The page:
Bake a chicken casserole, and you’ll probably have leftovers. Comets are like that. They’re what’s left from the dawn of the solar system 4.6 billion years ago. Ejected by gravitational interactions with the giant planets most were kicked into the outer solar system and now inhabit the Oort Cloud, an enormous, roughly spherical shell 0.03 to 0.79 light years away centered on the sun. Literally in interstellar space! Astronomers estimate there are at least a trillion of them out there. Gravity from passing stars and even the tug of the Milky Way itself can nudge a comet from the Cloud and start it on a long journey toward the sun. Thousands of years later when it finally arrives in the inner solar system, heat from the sun vaporizes some of the comet’s ice to form a tail.
We hear a lot about asteroids which are primarily made of rock — at least within the main asteroid belt between Mars and Jupiter. Asteroids can be anywhere from fist-sized all the way up to Ceres, the largest asteroid, with a diameter of 588 miles (946 km). Comets are made of ice and typically range from a half-mile to 12 miles across, about the size of a rural town. They’re so small the tug of gravity on their surfaces is trivial. If you could get a running start and jump from a comet you’d sail right into space! Hale-Bopp, a bright comet that put on a banner performance in 1997, was one of the largest with a diameter of 37 miles (60 km), one of the reasons it was so bright and dynamic.
Astronomers often refer to the comet itself as the nucleus. It’s where the action starts. Water ice makes up about three-quarters of the nucleus along with additional ices like carbon dioxide (dry ice), carbon monoxide, methane, ammonia and formaldehyde, a smelly liquid familiar to anyone who’s dissected a frog in biology class. Unlike refrigerated ice cubes comet ice is porous and fluffy, one of the reasons comets are so fragile and often break up when passing near the sun or a large planet like Jupiter.
Comets are also rich in carbon compounds and silicates. On Earth, familiar silicates include quartz, olivine and feldspar. Scientists have detected silicate-rich minerals like olivine, entstatite and forsterite on comets.
The mineral-rich particles riddle the ice similar to the dirty, compacted ice-snow mix that builds up in your wheel wells during the winter. When heated by the sun in the ultra-low pressure of outer space the ice vaporizes rather than melts, releasing water molecules (and other gas molecules) along with tons of dust and an assortment of small, rocky fragments. These form a fuzzy, glowing temporary atmosphere around the nucleus called the coma. The dust is so tiny, about the size of the particles in cigarette smoke, that the pressure of sunlight pushes them away from the coma to form a tail.
As I described in an earlier blog, the solar wind — a stream of subatomic particles forever blowing from the surface of the blazing sun — entrains gases leaving the nucleus and stretches them into a long, narrow “gas” or ion tail pointing directly away from the sun. Ultraviolet (UV) light from the sun excites carbon monoxide gas in the ion tail to glow blue. Comet NEOWISE displays both types of tails. The brighter dust tail is easily visible with the naked but you’ll need 50mm or larger binoculars to spot the fainter ion tail. Sometimes the head of a comet appears green or green-blue. Here, UV light works its magic again but this time on carbon and cyanogen, a cyanide-related gas.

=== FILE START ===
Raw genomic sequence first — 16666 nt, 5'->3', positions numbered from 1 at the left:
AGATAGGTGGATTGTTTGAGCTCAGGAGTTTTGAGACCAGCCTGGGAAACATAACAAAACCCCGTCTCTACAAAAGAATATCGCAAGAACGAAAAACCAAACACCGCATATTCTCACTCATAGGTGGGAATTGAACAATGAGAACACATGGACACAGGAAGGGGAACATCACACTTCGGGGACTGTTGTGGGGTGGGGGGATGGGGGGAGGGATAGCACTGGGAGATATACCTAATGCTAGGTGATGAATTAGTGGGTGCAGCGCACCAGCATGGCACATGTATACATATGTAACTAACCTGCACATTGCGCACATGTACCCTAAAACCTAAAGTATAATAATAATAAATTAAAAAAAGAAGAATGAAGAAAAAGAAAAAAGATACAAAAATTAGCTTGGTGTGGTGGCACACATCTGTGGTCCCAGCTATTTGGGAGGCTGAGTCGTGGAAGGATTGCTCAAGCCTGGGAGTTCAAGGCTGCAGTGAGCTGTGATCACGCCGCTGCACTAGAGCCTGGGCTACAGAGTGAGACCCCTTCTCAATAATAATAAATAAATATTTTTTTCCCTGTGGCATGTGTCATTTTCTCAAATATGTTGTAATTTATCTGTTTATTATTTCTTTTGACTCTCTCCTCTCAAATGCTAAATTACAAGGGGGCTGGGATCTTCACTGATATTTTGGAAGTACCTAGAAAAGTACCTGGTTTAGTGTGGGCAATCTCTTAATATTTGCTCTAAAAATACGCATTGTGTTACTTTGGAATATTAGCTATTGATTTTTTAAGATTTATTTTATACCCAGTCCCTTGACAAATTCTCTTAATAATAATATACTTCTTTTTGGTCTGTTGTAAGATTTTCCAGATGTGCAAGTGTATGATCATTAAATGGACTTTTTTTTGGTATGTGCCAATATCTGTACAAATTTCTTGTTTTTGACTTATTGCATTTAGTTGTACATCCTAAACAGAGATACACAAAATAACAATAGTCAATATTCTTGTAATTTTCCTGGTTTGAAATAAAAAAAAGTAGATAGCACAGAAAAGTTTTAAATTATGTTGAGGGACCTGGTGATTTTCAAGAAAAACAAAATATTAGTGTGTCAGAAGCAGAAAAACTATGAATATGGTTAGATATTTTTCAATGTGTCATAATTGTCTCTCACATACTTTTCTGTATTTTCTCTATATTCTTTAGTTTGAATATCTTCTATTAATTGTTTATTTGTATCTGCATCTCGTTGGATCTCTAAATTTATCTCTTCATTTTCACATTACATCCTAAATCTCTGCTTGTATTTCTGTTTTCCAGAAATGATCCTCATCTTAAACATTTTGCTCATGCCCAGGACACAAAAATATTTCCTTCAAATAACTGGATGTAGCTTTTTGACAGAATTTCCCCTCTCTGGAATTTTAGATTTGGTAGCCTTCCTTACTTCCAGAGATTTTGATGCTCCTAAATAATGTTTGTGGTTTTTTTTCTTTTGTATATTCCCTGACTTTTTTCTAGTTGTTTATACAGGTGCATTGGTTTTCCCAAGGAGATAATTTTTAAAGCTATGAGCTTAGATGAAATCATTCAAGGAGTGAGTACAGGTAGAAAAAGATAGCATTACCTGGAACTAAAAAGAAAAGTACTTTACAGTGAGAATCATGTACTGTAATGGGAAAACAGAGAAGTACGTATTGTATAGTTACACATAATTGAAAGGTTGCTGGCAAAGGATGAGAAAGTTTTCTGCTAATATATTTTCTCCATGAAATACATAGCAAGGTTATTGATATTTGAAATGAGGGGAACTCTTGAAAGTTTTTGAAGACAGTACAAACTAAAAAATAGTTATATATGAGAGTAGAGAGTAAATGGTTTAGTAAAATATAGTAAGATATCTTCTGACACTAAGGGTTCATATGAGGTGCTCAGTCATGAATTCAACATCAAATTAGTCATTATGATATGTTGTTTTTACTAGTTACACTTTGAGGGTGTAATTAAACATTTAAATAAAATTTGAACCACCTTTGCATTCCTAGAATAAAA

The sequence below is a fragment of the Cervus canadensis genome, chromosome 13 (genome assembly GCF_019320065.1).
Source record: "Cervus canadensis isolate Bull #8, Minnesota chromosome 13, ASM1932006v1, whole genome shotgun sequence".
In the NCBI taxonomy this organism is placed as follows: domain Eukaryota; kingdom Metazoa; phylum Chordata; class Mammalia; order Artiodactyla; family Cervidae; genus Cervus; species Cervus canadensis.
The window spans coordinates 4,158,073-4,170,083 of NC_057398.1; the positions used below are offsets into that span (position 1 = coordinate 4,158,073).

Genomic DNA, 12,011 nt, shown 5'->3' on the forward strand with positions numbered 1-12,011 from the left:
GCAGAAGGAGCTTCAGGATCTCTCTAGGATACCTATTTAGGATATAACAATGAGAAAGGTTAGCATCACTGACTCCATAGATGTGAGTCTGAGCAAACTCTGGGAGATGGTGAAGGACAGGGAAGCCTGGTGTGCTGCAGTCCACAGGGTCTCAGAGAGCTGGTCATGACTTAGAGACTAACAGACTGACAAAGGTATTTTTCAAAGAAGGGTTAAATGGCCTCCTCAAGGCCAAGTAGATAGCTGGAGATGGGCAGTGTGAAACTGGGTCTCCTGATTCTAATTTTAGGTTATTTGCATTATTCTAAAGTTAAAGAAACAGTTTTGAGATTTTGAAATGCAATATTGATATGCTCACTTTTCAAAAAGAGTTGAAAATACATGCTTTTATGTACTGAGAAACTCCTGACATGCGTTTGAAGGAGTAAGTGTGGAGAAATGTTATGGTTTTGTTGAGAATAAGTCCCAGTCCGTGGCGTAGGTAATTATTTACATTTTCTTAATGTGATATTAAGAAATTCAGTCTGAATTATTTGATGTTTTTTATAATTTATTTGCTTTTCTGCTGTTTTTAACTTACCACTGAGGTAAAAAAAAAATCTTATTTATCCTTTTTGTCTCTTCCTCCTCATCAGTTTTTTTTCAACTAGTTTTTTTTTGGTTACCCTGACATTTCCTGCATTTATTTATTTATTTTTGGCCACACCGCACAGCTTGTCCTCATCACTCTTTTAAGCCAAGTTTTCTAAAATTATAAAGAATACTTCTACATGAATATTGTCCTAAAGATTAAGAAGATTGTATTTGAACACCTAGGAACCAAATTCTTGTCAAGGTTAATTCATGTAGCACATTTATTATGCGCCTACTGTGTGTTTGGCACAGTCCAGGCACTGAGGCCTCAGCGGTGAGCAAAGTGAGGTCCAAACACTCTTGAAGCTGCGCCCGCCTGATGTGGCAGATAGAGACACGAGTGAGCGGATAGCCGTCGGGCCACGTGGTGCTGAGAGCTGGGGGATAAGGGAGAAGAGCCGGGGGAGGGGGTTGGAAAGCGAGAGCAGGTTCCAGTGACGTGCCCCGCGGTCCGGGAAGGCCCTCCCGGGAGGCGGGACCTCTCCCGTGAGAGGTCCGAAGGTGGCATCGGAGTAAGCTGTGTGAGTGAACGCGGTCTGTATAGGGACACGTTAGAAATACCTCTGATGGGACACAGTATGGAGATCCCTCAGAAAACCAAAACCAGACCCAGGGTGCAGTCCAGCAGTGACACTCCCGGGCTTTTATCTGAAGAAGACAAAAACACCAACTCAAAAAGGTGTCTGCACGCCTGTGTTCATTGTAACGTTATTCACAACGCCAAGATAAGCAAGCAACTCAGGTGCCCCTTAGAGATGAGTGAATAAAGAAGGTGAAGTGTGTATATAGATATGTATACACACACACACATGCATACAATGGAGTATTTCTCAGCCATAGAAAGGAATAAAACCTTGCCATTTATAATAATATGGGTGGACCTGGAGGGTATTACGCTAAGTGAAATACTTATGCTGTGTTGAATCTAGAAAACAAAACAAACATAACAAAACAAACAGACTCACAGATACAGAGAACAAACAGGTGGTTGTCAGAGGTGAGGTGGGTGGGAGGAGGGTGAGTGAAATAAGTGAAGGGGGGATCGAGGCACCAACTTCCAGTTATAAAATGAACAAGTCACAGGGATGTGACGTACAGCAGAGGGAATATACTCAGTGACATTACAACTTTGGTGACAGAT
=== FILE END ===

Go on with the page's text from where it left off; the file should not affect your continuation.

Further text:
While a nucleus measures only a couple miles across, a coma is typically tens of thousands of miles in diameter — up a million. NEOWISE’s coma is far larger than our planet but comprised of next to nothing, just puffs of the finest dust. Comet tails can grow to enormous lengths. I don’t know the exact expanse of NEOWISE’s dust tail, but it’s well over 10 million miles.
Comets may be dirty and oddly toxic, but they’re far away and pose no harm. Even if Earth were to pass through a comet’s tail as happened with Halley’s Comet in 1910 the gases are so thin they’re not a danger. While comets and meteors share a similar appearance, the former are many millions of miles away and orbit the sun. Meteors are primarily dust and rock particles shed by comets that Earth slams into. When they strike the atmosphere the grit heats up and creates a glowing trail in the air 62 miles high called a meteor.
Scientists estimate that between 0.1 and 1 percent of a comet’s mass is lost each time it swings around the sun. After repeated passes comets can eventually fizzle out or become so small they’re liable to crumble apart. Nothing goes to waste in nature. Earth gains some 40,000 tons of material from falling comet and asteroid dust every year.
When you look at Comet NEOWISE the next few nights consider how so little can make so much.